Public policy and programs - Missing links in growing home dialysis in the United States.
Seminars in dialysis
Safety and efficacy of the Tablo hemodialysis system for in-center and home hemodialysis.
Hemodialysis international. International Symposium on Home Hemodialysis
Patients with end-stage kidney disease (ESKD) require dialysis or a kidney transplant for survival and over 760 000 patients now benefit from these therapies in the United States. Dialysis in the United States in the late 1960s and early 1970s was often done in the home. After the advent of Medicare coverage for ESKD in 1972 and the subsequent easier access to center based hemodialysis, the use of home modalities dramatically declined. This stands in contrast to home dialysis uptake in other industrialized healthcare systems where both peritoneal dialysis and home hemodialysis are more frequently used. Characteristics unique to the US healthcare system as well as the cultures of providers (physicians and dialysis providers) and recipients of ESKD care are hypothesized as the main reasons for observed differences in home dialysis use. To address these issues, the Centers for Medicare and Medicaid Services have recently proposed new payment programs under an Executive Order from the President of the United States, with the explicit goal of increasing the number of patients using home dialysis. This perspective outlines policy opportunities and programs with a proven track record of home dialysis growth in other countries or hypothesized promise based on identified barriers and needs.
View details for DOI 10.1111/sdi.12850
View details for PubMedID 31943408
The effect of blood flow rate on dialysis recovery time in patients undergoing maintenance hemodialysis: A prospective, parallel-group, randomized controlled trial
2019; 23 (2): 223?29
Timing of initiation of dialysis: time for a new direction?
CURRENT OPINION IN NEPHROLOGY AND HYPERTENSION
2012; 21 (3): 329-333
INTRODUCTION: Home hemodialysis remains underutilized despite observational data indicating more favorable outcomes with home compared with in-center hemodialysis. The Tablo Hemodialysis system is designed to be easy to learn and use and to facilitate adoption of home hemodialysis. The objective of the current investigational device exemption (IDE) study was to evaluate the safety and efficacy of Tablo managed in-center by health care professionals and in-home by patients and/or caregivers.METHODS: A prospective, multicenter, open-label, crossover trial comparing in-center and in-home hemodialysis using Tablo. There were 4 treatment periods during which hemodialysis was prescribed 4 times per week: 1-week Run-In, 8-week In-Center, 4-week Transition, and 8-week In-Home. The primary efficacy endpoint was weekly standard Kt/Vurea ?2.1. The secondary efficacy endpoint was delivery of ultrafiltration (UF) within 10% of prescribed UF. We collected safety and usability data.FINDINGS: Thirty participants enrolled and 28 completed all trial periods. Adherence to the protocol requirement of 4 treatments per week was 96% in-center and 99% in-home. The average prescribed and delivered session lengths were 3.4hours for both the In-Center and the In-Home periods. The primary efficacy endpoint for the intention-to-treat cohort was achieved in 199/200 (99.5%) of measurements during the In-Center period and 168/171 (98.3%) In-Home. The average weekly standard Kt/Vurea was 2.8 in both periods. The secondary efficacy UF endpoint was achieved in the ITT cohort in 94% in both in-center and in-home. Two prespecified adverse events (AEs) occurred during the In-Center period and 6 in the In-Home period. None of the AEs were deemed by investigators as related to Tablo. The median resolution time of alarms was 8seconds in-center and 5seconds in-home.CONCLUSION: Primary and secondary efficacy and safety endpoints were achieved during both In-Center and In-Home trial periods. This study confirms that Tablo is safe and effective for home hemodialysis use.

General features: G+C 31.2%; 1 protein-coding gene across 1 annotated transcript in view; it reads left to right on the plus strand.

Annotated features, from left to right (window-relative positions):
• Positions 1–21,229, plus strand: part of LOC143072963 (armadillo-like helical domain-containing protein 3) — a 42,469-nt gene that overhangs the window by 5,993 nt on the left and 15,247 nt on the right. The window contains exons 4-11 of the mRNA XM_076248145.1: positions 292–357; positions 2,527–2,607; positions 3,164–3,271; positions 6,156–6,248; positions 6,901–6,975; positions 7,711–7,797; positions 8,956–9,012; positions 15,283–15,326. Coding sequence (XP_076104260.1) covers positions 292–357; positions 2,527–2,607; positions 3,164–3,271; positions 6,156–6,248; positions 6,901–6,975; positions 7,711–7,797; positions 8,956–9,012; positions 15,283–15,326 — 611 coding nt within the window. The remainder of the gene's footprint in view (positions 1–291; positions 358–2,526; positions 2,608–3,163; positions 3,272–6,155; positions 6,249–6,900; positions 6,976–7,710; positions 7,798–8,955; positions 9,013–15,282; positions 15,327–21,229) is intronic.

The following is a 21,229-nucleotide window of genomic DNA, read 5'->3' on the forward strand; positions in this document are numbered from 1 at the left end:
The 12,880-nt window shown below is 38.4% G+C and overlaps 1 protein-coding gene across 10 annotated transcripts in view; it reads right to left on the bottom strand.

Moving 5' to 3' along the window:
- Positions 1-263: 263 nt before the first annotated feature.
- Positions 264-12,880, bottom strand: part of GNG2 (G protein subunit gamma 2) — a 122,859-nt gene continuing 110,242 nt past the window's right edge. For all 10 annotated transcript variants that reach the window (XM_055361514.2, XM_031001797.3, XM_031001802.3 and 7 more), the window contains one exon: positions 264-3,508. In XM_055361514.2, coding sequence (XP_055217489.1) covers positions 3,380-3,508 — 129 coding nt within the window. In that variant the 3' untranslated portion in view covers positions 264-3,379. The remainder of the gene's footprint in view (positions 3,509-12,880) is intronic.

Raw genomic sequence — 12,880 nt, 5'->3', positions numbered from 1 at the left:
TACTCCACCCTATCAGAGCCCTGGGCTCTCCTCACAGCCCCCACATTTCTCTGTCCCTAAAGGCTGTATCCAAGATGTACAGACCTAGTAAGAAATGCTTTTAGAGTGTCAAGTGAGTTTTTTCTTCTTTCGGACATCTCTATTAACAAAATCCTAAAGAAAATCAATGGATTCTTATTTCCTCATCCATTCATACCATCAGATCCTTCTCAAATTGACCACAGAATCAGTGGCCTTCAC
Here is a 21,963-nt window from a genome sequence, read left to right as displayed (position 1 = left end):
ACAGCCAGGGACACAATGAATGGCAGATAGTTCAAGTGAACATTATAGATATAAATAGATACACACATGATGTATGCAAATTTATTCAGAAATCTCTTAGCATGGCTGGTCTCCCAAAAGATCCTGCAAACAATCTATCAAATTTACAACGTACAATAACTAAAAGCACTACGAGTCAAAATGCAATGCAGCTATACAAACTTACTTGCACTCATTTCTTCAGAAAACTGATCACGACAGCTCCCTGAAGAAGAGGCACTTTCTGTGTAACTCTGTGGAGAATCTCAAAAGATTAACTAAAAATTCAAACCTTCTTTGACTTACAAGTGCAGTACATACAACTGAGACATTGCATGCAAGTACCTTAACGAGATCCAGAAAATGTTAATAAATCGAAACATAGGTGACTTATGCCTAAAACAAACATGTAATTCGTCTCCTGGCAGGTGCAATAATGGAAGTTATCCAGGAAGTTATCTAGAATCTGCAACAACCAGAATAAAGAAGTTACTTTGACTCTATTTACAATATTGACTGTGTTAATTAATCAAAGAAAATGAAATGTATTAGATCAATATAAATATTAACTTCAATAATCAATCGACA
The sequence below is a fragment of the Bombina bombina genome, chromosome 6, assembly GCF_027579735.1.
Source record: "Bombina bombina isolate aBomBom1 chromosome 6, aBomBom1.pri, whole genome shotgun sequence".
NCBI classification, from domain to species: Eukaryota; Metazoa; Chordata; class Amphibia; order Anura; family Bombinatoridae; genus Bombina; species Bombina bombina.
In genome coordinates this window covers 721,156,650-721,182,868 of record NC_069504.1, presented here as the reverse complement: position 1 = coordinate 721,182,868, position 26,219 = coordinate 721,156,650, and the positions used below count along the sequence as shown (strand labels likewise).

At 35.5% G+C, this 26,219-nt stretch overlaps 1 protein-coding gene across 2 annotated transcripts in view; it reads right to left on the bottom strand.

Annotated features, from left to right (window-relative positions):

View details for DOI 10.1111/hdi.12795
View details for PubMedID 31697042
Reversible hepatic and lipid abnormalities with nonprescription anabolic-androgenic steroid use in 2 HIV-infected men
CLINICAL INFECTIOUS DISEASES
2006; 42 (1): 151-152
The past 15 years have seen tremendous growth in the initiation of dialysis at higher levels of kidney function in the setting of mixed evidence and at great societal economic cost. We review recent data on the early dialysis initiation trend, the clinical and economic impact of early dialysis initiation and the future implications for the management of advanced chronic kidney disease (CKD).The percentage of patients who initiate dialysis with an estimated glomerular filtration rate (eGFR) above 10 ?ml/min/1.73m(2) is now greater than 50%, including 20% who initiate with an eGFR above 15 ml/min/1.73m(2). The drivers behind these findings are probably diverse but recent literature does not seem to support a higher symptom burden among the ageing CKD population as the major cause. The Initiating Dialysis Early And Late (IDEAL) trial provides guidance on the safety of waiting for symptoms or lower levels of estimated glomerular filtration rate prior to beginning dialysis. In addition, economic analyses based on the IDEAL and US Renal Data System findings suggest that significant cost savings could be achieved by reversing the early initiation trend.These findings should help clinicians and policy makers looking to rein in costs while maintaining the quality of CKD care.
View details for DOI 10.1097/MNH.0b013e328351c244
View details for Web of Science ID 000302769500014
View details for PubMedID 22388556
View details for PubMedCentralID PMC3458516